There are four kinds of persons who may be said to be Non Compos Mentis

  • An Idiot;
  • One made Non Compos by illness
  • A lunatic or a mad man
  • One who is drunk

Person who can take up the defense of  Non Compos Mentis are who cannot count twenty, or tell the days of the week, or who do not know their father or mother.[2] Section 84 of IPC itself provide that the benefit is available only after proving that at the time of committing the act, he must be affected by the disease of mind and he must not be knowing that the act he was doing is lawful or not. In Siddhapal Kamala Yadav v state of Maharashtra the appellant murdered a person and pleads before the Supreme Court of India that he was in an unsound mind while performing the act, so he can’t be held under section 302 of IPC, but the doctors who attended the appellant gave a report that the appellant was normal and he was not in unsound mind when the act was done, taking the medical records into account Supreme Court declared that section 84 of IPC does not have any application to the facts of the case.

In Paramjeet Singh v state, a man was arrested for murdering his own daughter and causing injuries to the wife and the other two children, he claimed that he had unsound mind at the commencement of the act and he held that there was not motive in committing such a act, The Delhi high court held that motive cannot be a ground to access 84 of IPC, further on looking into the facts the neighbor came to the spot and said the appellant to through his knife away and so did the appellant which proves that he was not in a state of unsound mind he knows what was happening. So the Delhi High court dismissed the case on the grounds that article84 of IPC cannot be applicable.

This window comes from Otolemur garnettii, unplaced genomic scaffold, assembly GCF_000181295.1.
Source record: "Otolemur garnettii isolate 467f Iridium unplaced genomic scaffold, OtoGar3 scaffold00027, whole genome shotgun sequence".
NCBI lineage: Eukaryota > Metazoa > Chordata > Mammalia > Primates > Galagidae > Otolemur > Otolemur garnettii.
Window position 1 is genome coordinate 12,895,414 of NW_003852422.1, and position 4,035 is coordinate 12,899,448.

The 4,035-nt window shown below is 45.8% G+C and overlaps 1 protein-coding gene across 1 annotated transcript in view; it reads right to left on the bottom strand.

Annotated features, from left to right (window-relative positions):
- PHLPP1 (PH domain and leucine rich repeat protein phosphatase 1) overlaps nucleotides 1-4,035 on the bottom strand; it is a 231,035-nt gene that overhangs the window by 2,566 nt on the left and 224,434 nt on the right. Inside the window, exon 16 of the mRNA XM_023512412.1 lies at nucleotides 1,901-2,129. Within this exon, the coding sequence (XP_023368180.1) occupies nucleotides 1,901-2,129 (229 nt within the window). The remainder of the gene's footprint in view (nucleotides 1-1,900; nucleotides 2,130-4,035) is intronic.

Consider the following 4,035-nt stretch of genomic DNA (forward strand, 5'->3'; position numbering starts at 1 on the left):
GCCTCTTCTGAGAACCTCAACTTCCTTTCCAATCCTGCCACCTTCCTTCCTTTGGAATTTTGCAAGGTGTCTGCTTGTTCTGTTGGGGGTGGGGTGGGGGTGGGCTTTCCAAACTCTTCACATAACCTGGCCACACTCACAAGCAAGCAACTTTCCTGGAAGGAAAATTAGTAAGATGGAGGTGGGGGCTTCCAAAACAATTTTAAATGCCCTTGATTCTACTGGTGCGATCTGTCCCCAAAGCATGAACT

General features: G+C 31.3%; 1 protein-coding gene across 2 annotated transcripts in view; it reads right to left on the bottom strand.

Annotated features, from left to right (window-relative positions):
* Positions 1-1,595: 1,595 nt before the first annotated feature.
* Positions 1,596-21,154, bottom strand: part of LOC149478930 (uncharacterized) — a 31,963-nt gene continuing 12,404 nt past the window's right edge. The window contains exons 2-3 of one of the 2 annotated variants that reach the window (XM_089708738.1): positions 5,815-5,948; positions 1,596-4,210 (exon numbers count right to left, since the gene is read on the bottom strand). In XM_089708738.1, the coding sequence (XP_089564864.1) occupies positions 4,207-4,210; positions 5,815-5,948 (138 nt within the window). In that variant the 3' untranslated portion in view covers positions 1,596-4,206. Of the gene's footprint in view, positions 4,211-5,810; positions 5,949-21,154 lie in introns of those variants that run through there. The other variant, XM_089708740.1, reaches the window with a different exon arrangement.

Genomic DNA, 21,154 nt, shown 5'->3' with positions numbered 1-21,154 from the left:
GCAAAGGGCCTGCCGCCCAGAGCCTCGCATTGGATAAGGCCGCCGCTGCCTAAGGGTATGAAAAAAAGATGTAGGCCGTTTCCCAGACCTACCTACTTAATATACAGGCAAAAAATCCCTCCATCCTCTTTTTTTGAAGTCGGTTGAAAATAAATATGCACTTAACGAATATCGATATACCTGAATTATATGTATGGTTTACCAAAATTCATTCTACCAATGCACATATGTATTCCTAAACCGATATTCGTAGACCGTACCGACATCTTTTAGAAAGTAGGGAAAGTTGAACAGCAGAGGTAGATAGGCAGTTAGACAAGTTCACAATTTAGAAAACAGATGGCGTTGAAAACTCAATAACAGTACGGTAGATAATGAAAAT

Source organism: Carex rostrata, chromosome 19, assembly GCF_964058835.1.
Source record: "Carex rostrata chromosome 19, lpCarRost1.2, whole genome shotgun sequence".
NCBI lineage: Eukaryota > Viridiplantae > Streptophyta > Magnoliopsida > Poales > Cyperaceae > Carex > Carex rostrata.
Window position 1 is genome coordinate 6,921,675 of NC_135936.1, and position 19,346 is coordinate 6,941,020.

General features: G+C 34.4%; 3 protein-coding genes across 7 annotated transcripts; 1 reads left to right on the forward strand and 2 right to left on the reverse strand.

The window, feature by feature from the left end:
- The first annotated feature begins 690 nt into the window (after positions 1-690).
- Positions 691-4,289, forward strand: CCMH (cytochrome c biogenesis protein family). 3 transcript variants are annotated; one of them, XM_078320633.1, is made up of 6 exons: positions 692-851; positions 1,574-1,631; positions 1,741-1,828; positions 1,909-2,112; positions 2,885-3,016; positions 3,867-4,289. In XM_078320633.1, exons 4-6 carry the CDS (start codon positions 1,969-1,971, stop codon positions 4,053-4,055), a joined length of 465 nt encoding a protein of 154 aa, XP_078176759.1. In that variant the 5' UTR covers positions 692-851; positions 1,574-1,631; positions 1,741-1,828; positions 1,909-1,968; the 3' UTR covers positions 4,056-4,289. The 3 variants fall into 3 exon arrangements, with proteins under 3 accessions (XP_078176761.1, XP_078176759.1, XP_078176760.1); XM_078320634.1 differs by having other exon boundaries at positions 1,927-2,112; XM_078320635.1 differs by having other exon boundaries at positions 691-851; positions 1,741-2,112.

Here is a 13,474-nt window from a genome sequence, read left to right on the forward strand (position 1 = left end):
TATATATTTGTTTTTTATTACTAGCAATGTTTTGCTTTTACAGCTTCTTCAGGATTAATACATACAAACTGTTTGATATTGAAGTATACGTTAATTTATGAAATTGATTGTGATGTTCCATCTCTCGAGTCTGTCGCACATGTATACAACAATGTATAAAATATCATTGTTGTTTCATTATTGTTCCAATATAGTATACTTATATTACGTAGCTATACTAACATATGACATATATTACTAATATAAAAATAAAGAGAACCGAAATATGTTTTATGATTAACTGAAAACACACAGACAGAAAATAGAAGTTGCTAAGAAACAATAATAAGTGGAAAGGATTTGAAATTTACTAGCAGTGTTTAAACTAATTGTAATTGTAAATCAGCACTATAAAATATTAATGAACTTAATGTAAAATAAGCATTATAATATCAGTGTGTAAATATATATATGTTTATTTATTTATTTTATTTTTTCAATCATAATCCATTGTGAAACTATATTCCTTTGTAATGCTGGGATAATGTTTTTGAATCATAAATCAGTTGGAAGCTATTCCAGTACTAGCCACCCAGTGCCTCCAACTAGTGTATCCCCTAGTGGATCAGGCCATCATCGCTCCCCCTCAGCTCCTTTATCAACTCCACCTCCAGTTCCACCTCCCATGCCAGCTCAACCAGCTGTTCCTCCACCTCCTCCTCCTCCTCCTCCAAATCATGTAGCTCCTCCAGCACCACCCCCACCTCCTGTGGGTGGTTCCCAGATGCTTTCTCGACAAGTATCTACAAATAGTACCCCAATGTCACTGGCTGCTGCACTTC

[1] 84. Act of a person of unsound mind.—Nothing is an offence which is done by a person who, at the time of doing it, by reason of unsoundness of mind, is incapable of knowing the nature of the act, or that he is doing what is either wrong or contrary to law.

[2] See Archbold’s Criminal Pleadings, Evidence and Practice, 35th Edn. pp.31-32; Russell on Crimes and Misdemeanors, 12th Edn. Vol., p.105; 1 Hala’s Pleas of the Grown

Nemo debet esse judex in propria sua causa

Lohitashwa Pratap Singh

No man can be judge in his own cause